A number of schools in Montgomery County run the Civilian Marksmanship Program which provides ninth through 12 graders with training on the mechanics of gun safety and marksmanship. These indoor firing ranges are housed in classrooms inside the school.
However, there are three new findings that raise concerns about these school-based firing ranges. First, the American Public Health Association issued a policy statement calling for a cessation of military programs within the school system. They cite public health reasons including that the adolescent brain is not developed enough for risk calculations. That is, you can teach an adolescent the mechanics of a gun but not when and where to use it.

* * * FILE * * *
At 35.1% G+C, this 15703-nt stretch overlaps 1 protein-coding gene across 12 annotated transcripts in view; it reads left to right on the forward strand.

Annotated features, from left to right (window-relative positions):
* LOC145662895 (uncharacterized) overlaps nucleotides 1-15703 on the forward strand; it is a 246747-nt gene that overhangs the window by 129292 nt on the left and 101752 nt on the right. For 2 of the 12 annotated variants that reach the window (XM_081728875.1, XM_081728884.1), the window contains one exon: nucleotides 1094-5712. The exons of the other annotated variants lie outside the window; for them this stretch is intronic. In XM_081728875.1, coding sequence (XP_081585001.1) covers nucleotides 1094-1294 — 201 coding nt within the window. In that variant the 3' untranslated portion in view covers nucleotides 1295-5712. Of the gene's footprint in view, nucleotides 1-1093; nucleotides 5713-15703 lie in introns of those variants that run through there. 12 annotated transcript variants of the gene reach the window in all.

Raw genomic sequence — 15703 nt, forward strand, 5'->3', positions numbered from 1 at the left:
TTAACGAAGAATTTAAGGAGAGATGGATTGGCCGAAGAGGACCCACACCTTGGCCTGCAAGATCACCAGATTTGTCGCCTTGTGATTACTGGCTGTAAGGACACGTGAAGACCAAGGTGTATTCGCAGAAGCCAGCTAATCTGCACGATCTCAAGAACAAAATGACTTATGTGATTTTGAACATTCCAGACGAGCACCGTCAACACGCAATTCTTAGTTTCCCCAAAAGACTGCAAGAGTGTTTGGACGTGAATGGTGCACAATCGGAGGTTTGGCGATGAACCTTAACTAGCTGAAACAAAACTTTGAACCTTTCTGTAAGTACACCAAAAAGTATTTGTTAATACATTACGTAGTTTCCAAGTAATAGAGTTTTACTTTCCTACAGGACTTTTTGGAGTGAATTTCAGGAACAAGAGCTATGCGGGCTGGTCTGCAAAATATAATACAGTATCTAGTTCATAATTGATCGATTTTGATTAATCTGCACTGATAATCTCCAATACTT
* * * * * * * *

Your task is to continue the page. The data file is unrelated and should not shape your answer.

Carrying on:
Second, the U.N. has notified the U.S. that these programs put us out of compliance with the Optional Protocol on the Child Soldier which we are a signatory to.
And lastly, the National Academy of Sciences has issued a report stating there is “overwhelming evidence” that the standards regarding lead exposure in these indoor firing ranges are inadequate and have physical health risk. Sen. Ben Cardin has responded to this by issuing a call to action to better protect military personnel who use indoor firing ranges. He has not yet connected the dots that these indoor firing ranges also exist within Maryland school walls.
Given these recent developments, it would be seem appropriate for our Board of Education to provide a forum in which these findings can be shared and discussed. Parents, teachers and principals need to be aware of expert opinion regarding how firing ranges in our classrooms might adversely affect our children.
Susan Kerin, Derwood